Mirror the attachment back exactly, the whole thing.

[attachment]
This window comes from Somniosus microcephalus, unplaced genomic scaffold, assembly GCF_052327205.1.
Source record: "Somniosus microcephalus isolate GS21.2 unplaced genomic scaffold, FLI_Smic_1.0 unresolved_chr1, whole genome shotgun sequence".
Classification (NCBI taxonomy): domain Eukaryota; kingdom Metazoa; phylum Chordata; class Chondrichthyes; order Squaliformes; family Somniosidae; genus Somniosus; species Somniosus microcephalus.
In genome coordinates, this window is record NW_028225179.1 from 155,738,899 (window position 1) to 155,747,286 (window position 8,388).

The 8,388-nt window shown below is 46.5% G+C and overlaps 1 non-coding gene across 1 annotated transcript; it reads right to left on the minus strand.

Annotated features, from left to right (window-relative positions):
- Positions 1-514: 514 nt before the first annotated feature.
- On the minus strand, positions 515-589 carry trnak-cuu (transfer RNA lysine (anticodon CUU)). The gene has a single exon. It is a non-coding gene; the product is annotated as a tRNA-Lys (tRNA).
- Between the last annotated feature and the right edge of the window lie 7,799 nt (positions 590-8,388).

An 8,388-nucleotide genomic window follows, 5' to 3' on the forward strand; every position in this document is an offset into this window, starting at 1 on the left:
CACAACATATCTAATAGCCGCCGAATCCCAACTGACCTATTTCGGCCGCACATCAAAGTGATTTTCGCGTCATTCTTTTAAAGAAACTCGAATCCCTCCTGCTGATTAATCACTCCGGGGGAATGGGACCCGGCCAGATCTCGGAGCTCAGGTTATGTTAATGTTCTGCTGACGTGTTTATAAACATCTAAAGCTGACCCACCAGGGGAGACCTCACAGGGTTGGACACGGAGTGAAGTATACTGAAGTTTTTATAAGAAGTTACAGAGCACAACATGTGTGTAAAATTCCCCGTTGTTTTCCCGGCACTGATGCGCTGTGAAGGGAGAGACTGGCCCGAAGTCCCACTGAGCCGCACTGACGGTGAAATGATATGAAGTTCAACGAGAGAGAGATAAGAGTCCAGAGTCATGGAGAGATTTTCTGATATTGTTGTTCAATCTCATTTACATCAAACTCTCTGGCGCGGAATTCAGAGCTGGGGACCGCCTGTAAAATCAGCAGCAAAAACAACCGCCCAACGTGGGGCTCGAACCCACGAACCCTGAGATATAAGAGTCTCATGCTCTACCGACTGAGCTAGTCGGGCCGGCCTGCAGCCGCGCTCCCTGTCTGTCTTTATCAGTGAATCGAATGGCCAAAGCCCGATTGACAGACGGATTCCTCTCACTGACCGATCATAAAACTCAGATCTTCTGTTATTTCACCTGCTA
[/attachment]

This window comes from Somniosus microcephalus, unplaced genomic scaffold, assembly GCF_052327205.1.
Source record: "Somniosus microcephalus isolate GS21.2 unplaced genomic scaffold, FLI_Smic_1.0 unresolved_chr1, whole genome shotgun sequence".
Classification (NCBI taxonomy): domain Eukaryota; kingdom Metazoa; phylum Chordata; class Chondrichthyes; order Squaliformes; family Somniosidae; genus Somniosus; species Somniosus microcephalus.
In genome coordinates, this window is record NW_028225179.1 from 155,738,899 (window position 1) to 155,747,286 (window position 8,388).

The 8,388-nt window shown below is 46.5% G+C and overlaps 1 non-coding gene across 1 annotated transcript; it reads right to left on the minus strand.

Annotated features, from left to right (window-relative positions):
- Positions 1-514: 514 nt before the first annotated feature.
- On the minus strand, positions 515-589 carry trnak-cuu (transfer RNA lysine (anticodon CUU)). The gene has a single exon. It is a non-coding gene; the product is annotated as a tRNA-Lys (tRNA).
- Between the last annotated feature and the right edge of the window lie 7,799 nt (positions 590-8,388).

An 8,388-nucleotide genomic window follows, 5' to 3' on the forward strand; every position in this document is an offset into this window, starting at 1 on the left:
CACAACATATCTAATAGCCGCCGAATCCCAACTGACCTATTTCGGCCGCACATCAAAGTGATTTTCGCGTCATTCTTTTAAAGAAACTCGAATCCCTCCTGCTGATTAATCACTCCGGGGGAATGGGACCCGGCCAGATCTCGGAGCTCAGGTTATGTTAATGTTCTGCTGACGTGTTTATAAACATCTAAAGCTGACCCACCAGGGGAGACCTCACAGGGTTGGACACGGAGTGAAGTATACTGAAGTTTTTATAAGAAGTTACAGAGCACAACATGTGTGTAAAATTCCCCGTTGTTTTCCCGGCACTGATGCGCTGTGAAGGGAGAGACTGGCCCGAAGTCCCACTGAGCCGCACTGACGGTGAAATGATATGAAGTTCAACGAGAGAGAGATAAGAGTCCAGAGTCATGGAGAGATTTTCTGATATTGTTGTTCAATCTCATTTACATCAAACTCTCTGGCGCGGAATTCAGAGCTGGGGACCGCCTGTAAAATCAGCAGCAAAAACAACCGCCCAACGTGGGGCTCGAACCCACGAACCCTGAGATATAAGAGTCTCATGCTCTACCGACTGAGCTAGTCGGGCCGGCCTGCAGCCGCGCTCCCTGTCTGTCTTTATCAGTGAATCGAATGGCCAAAGCCCGATTGACAGACGGATTCCTCTCACTGACCGATCATAAAACTCAGATCTTCTGTTATTTCACCTGCTA